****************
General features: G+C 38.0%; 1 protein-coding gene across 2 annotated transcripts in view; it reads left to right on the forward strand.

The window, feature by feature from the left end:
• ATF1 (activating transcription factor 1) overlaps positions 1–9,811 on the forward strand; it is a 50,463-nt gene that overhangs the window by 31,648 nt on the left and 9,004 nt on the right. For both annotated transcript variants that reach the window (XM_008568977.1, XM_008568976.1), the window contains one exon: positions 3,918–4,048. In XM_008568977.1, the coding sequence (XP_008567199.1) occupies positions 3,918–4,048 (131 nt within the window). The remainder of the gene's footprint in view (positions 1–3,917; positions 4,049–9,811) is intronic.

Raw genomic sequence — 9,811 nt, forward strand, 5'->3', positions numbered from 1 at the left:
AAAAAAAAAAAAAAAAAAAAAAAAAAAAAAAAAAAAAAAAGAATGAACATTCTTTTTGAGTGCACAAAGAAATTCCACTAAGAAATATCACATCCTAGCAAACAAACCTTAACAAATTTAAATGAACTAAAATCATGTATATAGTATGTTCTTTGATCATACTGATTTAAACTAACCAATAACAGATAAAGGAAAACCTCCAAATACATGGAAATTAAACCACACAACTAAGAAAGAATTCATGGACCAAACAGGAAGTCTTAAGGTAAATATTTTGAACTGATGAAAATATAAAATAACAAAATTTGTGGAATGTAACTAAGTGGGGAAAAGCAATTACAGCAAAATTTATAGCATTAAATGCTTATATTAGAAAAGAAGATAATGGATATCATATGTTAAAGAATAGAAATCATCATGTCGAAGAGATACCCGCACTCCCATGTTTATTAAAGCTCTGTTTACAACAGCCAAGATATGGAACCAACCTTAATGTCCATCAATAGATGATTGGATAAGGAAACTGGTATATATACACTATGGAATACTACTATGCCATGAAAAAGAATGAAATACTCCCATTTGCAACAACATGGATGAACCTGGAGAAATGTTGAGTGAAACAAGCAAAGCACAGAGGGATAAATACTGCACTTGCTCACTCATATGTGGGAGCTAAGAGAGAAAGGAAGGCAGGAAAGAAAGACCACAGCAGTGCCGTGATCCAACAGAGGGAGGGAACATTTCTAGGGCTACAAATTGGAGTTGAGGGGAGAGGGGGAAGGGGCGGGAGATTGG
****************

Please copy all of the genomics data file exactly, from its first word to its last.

General features: G+C 38.0%; 1 protein-coding gene across 2 annotated transcripts in view; it reads left to right on the forward strand.

The window, feature by feature from the left end:
• ATF1 (activating transcription factor 1) overlaps positions 1–9,811 on the forward strand; it is a 50,463-nt gene that overhangs the window by 31,648 nt on the left and 9,004 nt on the right. For both annotated transcript variants that reach the window (XM_008568977.1, XM_008568976.1), the window contains one exon: positions 3,918–4,048. In XM_008568977.1, the coding sequence (XP_008567199.1) occupies positions 3,918–4,048 (131 nt within the window). The remainder of the gene's footprint in view (positions 1–3,917; positions 4,049–9,811) is intronic.

Raw genomic sequence — 9,811 nt, forward strand, 5'->3', positions numbered from 1 at the left:
AAAAAAAAAAAAAAAAAAAAAAAAAAAAAAAAAAAAAAAAGAATGAACATTCTTTTTGAGTGCACAAAGAAATTCCACTAAGAAATATCACATCCTAGCAAACAAACCTTAACAAATTTAAATGAACTAAAATCATGTATATAGTATGTTCTTTGATCATACTGATTTAAACTAACCAATAACAGATAAAGGAAAACCTCCAAATACATGGAAATTAAACCACACAACTAAGAAAGAATTCATGGACCAAACAGGAAGTCTTAAGGTAAATATTTTGAACTGATGAAAATATAAAATAACAAAATTTGTGGAATGTAACTAAGTGGGGAAAAGCAATTACAGCAAAATTTATAGCATTAAATGCTTATATTAGAAAAGAAGATAATGGATATCATATGTTAAAGAATAGAAATCATCATGTCGAAGAGATACCCGCACTCCCATGTTTATTAAAGCTCTGTTTACAACAGCCAAGATATGGAACCAACCTTAATGTCCATCAATAGATGATTGGATAAGGAAACTGGTATATATACACTATGGAATACTACTATGCCATGAAAAAGAATGAAATACTCCCATTTGCAACAACATGGATGAACCTGGAGAAATGTTGAGTGAAACAAGCAAAGCACAGAGGGATAAATACTGCACTTGCTCACTCATATGTGGGAGCTAAGAGAGAAAGGAAGGCAGGAAAGAAAGACCACAGCAGTGCCGTGATCCAACAGAGGGAGGGAACATTTCTAGGGCTACAAATTGGAGTTGAGGGGAGAGGGGGAAGGGGCGGGAGATTGG